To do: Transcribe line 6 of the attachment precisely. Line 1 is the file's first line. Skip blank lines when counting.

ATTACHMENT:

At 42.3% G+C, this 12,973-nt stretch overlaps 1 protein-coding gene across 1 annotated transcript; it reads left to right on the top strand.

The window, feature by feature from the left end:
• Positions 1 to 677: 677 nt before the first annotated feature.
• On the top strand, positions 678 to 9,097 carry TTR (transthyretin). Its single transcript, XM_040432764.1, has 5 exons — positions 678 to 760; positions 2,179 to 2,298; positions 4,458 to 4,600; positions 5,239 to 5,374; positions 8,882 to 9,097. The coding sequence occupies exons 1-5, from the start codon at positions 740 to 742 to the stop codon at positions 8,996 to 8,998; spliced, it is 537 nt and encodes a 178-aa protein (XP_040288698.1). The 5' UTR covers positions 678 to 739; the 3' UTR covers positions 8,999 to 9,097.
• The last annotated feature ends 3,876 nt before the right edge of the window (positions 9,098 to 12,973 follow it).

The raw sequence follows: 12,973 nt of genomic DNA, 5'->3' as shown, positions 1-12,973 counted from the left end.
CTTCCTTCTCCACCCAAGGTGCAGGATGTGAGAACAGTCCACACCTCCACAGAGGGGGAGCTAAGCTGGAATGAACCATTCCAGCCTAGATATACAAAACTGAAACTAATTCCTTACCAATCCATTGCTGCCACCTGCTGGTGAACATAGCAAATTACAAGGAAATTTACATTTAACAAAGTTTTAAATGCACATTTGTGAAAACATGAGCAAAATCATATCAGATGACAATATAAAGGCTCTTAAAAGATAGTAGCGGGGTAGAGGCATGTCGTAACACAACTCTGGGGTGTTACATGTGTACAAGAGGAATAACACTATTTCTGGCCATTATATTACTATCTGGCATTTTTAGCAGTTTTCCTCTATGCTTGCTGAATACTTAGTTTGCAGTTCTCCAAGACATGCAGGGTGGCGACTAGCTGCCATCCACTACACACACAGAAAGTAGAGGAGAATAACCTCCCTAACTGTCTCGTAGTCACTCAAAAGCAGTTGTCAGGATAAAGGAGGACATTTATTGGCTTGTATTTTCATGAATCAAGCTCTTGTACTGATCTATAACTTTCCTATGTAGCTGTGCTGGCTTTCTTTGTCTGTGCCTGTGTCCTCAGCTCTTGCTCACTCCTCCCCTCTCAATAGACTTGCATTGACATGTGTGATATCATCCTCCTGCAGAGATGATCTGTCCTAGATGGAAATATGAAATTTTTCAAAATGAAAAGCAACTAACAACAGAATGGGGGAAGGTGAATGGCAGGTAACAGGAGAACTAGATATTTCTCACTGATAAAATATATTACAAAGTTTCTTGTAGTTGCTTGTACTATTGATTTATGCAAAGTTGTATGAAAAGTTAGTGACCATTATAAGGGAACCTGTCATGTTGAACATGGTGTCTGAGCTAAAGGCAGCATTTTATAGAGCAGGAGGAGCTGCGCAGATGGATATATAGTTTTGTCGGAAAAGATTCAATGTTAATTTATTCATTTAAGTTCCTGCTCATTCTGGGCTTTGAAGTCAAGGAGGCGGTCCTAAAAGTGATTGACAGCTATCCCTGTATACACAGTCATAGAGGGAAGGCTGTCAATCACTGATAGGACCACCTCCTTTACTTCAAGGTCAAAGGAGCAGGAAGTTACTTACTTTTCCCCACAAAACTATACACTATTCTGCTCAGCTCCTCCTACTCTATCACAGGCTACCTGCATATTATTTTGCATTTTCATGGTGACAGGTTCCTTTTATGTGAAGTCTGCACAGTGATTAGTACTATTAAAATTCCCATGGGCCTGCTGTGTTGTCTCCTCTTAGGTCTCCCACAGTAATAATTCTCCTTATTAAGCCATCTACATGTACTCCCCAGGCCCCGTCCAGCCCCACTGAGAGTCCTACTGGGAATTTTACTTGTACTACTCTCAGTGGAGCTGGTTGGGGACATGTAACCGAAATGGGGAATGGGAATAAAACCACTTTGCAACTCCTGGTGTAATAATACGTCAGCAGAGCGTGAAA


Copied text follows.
The raw sequence follows: 12,973 nt of genomic DNA, 5'->3' as shown, positions 1-12,973 counted from the left end.